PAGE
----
So basically, the above article is a pile of horseshit that completely perverts the study that was actually done. I’m absolutely disgusted and enraged reading it.
The basic finding of the ACTUAL research is that there a decrease in the diversity of intestinal flora in people on the autism spectrum, and the researchers believe that it may play a part in why autistics suffer from a lot gastrointestinal disturbances. What the article implies, however, is that somehow a change in intestinal flora is RESPONSIBLE and CAUSATIVE of the autism, and that perhaps by fixing this problem, we could cure autism. This is NEVER discussed by the researchers in their publication, and it doesn’t even make sense from a medical/science standpoint.
I have a lot anger and frustration at science journalism in the US, particularly when it comes to medical research. There is a constant tendency to over-read the research findings, draw false implications, and fail to understand the extremely basic premise that correlation does not equal causation. It’s a sensational form of journalism, and it’s wholly inappropriate for medical journalism. The public as a whole does not have the background to read the research itself, and when the data is sensationalized, you can create all kinds of public health scares and complications for the medical community.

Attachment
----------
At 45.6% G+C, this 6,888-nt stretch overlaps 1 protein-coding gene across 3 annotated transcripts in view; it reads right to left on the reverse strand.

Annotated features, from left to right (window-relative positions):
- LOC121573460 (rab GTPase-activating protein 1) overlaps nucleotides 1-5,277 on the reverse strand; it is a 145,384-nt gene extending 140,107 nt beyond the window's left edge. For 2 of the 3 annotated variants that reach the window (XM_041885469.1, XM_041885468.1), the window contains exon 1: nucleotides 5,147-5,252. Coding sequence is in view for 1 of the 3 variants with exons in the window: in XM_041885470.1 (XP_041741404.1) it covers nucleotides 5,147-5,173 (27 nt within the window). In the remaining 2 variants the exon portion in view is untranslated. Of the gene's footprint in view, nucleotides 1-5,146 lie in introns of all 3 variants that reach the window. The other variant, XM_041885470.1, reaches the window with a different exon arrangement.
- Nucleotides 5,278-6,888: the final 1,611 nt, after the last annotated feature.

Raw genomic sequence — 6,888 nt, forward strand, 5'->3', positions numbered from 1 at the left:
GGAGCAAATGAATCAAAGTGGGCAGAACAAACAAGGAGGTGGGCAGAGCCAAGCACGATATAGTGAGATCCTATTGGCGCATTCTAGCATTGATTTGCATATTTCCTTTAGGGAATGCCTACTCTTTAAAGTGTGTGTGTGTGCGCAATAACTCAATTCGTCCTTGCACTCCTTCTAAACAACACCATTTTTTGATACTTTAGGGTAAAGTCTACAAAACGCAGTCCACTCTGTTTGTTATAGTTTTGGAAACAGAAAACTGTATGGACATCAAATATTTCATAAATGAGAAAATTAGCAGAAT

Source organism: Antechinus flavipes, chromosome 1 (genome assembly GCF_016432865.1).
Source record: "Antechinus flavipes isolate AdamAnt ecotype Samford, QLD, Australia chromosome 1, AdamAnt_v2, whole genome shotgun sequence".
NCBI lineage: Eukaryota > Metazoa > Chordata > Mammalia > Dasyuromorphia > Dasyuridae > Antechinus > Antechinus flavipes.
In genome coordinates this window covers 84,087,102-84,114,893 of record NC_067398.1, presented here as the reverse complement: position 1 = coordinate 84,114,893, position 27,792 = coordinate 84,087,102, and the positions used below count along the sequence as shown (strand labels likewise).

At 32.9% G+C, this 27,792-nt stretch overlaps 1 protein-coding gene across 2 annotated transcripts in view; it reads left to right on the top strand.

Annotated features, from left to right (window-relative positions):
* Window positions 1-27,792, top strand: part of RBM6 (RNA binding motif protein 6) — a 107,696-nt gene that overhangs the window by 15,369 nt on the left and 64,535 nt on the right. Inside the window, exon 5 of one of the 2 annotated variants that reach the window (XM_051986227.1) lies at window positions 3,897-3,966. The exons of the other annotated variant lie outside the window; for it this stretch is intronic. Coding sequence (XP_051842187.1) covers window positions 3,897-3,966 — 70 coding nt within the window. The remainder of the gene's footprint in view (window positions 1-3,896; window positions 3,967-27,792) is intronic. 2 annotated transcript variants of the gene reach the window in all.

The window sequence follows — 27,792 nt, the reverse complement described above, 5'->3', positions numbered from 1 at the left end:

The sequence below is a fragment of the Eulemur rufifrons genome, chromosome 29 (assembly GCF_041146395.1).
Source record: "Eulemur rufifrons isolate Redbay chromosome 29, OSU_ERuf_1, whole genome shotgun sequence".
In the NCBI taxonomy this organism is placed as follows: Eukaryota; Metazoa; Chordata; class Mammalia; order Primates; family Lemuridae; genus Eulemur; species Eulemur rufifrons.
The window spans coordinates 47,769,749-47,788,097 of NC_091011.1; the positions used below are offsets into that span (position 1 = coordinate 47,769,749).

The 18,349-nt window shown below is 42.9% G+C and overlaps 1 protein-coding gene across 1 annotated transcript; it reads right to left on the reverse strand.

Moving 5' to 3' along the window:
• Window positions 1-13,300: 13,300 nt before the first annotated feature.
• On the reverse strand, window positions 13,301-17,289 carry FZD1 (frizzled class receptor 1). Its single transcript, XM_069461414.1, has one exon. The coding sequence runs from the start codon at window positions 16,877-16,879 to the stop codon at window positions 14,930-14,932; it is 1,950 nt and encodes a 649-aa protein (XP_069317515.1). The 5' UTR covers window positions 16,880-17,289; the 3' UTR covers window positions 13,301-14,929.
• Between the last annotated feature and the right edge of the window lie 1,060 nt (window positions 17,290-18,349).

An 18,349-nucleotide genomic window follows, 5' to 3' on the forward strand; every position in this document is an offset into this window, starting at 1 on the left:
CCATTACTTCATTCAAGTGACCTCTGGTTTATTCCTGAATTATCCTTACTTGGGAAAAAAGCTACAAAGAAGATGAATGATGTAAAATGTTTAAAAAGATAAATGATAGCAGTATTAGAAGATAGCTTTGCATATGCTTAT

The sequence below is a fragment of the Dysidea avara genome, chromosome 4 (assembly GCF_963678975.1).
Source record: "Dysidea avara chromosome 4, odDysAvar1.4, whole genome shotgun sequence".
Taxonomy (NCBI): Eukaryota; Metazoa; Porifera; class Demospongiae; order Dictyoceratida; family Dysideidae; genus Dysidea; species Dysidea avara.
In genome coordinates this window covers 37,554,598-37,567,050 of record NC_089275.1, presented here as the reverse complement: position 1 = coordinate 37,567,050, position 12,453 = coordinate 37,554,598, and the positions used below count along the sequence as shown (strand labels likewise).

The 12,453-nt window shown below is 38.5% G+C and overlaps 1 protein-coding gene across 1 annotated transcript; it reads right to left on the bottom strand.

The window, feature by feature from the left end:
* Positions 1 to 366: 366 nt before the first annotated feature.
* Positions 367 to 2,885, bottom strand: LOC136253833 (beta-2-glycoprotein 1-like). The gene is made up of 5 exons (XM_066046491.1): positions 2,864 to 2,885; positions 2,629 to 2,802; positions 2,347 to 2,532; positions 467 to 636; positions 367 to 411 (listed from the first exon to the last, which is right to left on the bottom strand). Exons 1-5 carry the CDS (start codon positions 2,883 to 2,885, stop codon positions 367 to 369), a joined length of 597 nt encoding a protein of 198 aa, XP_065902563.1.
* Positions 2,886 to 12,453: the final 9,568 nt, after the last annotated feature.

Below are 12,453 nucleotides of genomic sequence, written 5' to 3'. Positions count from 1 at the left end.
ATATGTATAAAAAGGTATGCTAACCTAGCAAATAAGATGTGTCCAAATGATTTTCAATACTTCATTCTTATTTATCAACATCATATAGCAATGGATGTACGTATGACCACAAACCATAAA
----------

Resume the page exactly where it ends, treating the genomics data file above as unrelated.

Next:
But with autism, I think there’s an even bigger problem. Parents are often desperate for any explanation for why their children are autistic, and it’s already incredibly challenging to sift through the huge piles of information out there. Sadly, much of the information is misleading bordering on out-and-out falsified bullshit. Articles like this only add to that complication. And it really takes away from the fact that this IS a pretty major step forward. There are a number of unusual physical maladies that plague the ASD community, and GI problems are chief among them. If this research leads to a way to reduce just the GI problems that we have, that’s a wonderful thing and it will improve our lives. There’s no need to dig deep for false hope for some sort of miracle cure to come out of it.
When it come to science journalism, let’s stick to facts and appropriate conclusions and not twist the words of the researchers to fit the narrative you’re looking for.